Tuesday, July 26, 2011

Rokenbok in the kitchen, an unexpected thank you gift of a vase of beautiful white lilies and purple stock on the dresser, emails from friends make it easier to handle the serious illness of yet another friend. Tough summer healthwise for so many. A former client brought the flowers, utterly unexpectedly, after a couple of years. They are beautiful and also really help me know that my work makes a difference.

On a light note, when Bob and I were at the Harry Ransom Center we saw an original Picasso dong dish, really. He was having lunch with a friend and held out is bowl for the daushaund, Lump, to lick when he was done. He asked the owner if Lump had ever had a dish of his own and the owner admitted he had not. The artist remidied that by whipping out some black paint and quickly painting a portrait of the long doggie on the dish and writing "Por Lump" above it. Odd things turn up in museums.

Monday, July 25, 2011

It's been a great couple of days with the kids. We had a house full of grandchildren last night, all but Andrea. It was a sweet evening watching Liam enjoy his big cousins, who were just coming off a week visit with their daddy. At one point all the kids and Chris were absorbed in a Mario Cart video game on the Wii, all equally happy. It makes me happy to see the connection between Liam and his big cousins, Andrea too. As the house quieted down for sleep, I had an especially sweet conversation with Zachary, nothing special except for the feel of it. I'm especially touched when the boys want to talk with me. I learned that Zachary would like to work as a lifeguard when he is older. He still loves baths as much as I do. I remember he has been a water lover from the time he was quite small.

Today was just one of those special family days that makes my basket of blessings overflow. We drove the big kids back to San Antonio and just hung out with Joanna's family all day. We talked and talked and talked, went out to a Mexican restaurant that was perfect, whole grain low fat for Bob, vegetarian for Jo, very moderate prices, everything yummy, and a huge indoor playscape for the kids (great when it was 104 outside!). Its even open 24 hours, though we didn't take advantage of that aspect. But better than the restaurant was the relaxed time to just hang out and visit for hours with Joanna and Tracy. We talked about so many topics from education to sports to Danny's shirt size and growth spurt. The boys entertained Andrea, except when she entertained us with two fisted banana eating and sweet cuddles. It was just a very sweet day.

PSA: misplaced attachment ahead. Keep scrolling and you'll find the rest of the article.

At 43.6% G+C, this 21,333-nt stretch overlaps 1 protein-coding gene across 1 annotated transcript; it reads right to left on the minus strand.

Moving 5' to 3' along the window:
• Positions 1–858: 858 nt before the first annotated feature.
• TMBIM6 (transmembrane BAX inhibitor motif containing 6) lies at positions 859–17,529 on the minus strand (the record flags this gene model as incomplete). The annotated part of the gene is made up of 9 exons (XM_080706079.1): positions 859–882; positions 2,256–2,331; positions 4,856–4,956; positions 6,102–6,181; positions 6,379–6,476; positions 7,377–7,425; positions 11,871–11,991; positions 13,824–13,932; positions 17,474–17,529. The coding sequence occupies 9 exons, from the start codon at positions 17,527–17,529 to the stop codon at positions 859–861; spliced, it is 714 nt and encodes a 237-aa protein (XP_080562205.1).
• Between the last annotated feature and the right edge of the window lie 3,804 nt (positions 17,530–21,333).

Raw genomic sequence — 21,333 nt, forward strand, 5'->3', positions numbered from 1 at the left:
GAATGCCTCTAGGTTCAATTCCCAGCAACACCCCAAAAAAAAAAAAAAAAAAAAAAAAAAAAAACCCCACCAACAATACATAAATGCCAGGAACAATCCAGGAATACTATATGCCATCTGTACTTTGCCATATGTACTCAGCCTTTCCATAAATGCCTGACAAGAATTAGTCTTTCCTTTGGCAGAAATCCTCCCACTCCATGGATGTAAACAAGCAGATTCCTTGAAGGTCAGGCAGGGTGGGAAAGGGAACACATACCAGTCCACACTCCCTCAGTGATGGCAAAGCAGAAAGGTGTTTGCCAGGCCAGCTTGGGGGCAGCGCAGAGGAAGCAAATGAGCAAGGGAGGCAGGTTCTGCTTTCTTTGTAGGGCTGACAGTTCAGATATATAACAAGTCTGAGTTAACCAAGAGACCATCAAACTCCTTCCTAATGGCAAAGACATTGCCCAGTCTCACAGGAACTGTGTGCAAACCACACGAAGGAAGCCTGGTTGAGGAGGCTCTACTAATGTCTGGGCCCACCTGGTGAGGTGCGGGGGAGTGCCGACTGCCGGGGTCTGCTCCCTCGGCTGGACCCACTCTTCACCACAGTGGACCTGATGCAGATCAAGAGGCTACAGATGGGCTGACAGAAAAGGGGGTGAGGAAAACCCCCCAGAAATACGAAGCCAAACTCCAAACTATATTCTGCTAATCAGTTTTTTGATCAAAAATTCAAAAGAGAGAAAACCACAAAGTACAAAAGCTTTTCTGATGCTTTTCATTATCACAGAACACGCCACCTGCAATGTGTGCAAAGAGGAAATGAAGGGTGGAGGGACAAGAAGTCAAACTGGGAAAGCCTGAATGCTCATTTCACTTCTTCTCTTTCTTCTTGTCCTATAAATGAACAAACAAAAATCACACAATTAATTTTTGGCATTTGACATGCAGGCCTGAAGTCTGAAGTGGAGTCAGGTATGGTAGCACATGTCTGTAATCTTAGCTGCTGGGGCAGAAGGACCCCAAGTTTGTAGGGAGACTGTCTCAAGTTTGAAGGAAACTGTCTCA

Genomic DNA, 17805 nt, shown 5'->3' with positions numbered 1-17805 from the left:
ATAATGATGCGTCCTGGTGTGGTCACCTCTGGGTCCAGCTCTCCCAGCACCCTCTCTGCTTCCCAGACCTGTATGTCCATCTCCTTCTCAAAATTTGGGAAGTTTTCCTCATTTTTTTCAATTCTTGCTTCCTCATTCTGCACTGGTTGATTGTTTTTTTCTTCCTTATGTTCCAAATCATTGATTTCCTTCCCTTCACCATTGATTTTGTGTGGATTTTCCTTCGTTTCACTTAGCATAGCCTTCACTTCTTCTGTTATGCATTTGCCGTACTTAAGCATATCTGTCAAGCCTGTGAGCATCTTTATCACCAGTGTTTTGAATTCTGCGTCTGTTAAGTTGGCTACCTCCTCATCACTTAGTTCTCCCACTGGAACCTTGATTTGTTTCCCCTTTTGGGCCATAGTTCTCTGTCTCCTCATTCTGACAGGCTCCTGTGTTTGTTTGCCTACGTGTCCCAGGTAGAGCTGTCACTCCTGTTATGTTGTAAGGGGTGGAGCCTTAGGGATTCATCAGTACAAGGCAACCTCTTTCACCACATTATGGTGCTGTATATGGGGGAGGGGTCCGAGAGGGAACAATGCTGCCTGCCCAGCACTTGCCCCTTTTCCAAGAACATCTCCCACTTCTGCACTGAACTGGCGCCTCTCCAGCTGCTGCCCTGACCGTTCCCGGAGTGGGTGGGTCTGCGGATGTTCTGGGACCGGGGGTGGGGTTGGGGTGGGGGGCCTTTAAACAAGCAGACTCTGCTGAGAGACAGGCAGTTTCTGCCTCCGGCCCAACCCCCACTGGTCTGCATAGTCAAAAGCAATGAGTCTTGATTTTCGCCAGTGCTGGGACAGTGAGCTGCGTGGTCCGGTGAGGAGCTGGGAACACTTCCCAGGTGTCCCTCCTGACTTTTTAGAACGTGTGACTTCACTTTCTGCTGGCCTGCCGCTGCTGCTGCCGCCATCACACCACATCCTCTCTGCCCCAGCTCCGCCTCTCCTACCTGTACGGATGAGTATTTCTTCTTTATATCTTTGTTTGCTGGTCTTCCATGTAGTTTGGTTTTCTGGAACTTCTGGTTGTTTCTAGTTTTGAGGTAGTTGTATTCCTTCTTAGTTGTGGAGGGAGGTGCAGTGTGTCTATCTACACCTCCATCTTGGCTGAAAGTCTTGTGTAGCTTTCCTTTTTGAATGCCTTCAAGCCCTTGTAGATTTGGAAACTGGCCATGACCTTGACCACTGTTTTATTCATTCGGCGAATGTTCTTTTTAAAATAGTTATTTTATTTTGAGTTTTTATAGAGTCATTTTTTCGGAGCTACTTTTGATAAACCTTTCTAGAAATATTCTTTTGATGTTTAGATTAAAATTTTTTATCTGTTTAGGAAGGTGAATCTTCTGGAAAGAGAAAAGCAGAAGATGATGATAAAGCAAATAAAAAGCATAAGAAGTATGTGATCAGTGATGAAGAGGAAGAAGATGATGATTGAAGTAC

And the fun continues at home. There is a children's building system called Rockenbok that Ruth and Chris and Liam love, having received some as present when Liam turned two. Today Ruth found a whole world of Rockenbok at a great price on Craig's List, and as I write she and Chris and Liam are sitting up late on the dining room floor putting it together.

Sunday, July 24, 2011

This seems to be theatre weekend. Bob and I went to the Harry Ransom center, a local museum, this afternoon and explored an exhibit about Tennessee Williams and his work. It was inspiring to be around so much information about his writing process, letters that showed how hard he worked. He always seemed like a magical genius to me. I still remember the first time I read the script for The Glass Managerie, especially the stage directions for it as a memory play. It was one of those pieces of art that just took me beyond normal thought to a magic place. I think back then he just produced work of that quality naturally, and to some extent he did, but he also worked very hard and steadily at it, sriting something, play, poetry, short story for three or four hours most every day. As one who writes, I find that encouraging. To write something remarkable, I must first WRITE.

Saturday, July 23, 2011

Bob and I just got home forom seeing an intense and excellent play, The Book of Grace. It really brings home the potential for people to hurt and heal each other in families and in the larger world too. I thought about the terrorism in Norway many times during the play. It is worth seeing, though tense. There's a line in the play "You can spread the love or spread the shit. It's a choice." That really is wha tthe play is abouot and is a central theme in my life. In the play we really get to see how much damage it does when someone chooses to "spread the shit". I cried out and hid my head in Bob's chest at the climax of the play, took several minutes to be able to open my eyes and look at the action again. It was beautifully directed by the author, Suzan-Lori Parks. I want to see or at least read everything else she's written including the Pullitzer Prize winning Top Dog. The play is about walls, boundaries, barriers, their helpful and hurtful functions and focuses in part on the border fence between Texas and Mexico. Bob and I saw the fence last week when we were in South Texas - an ominous presence.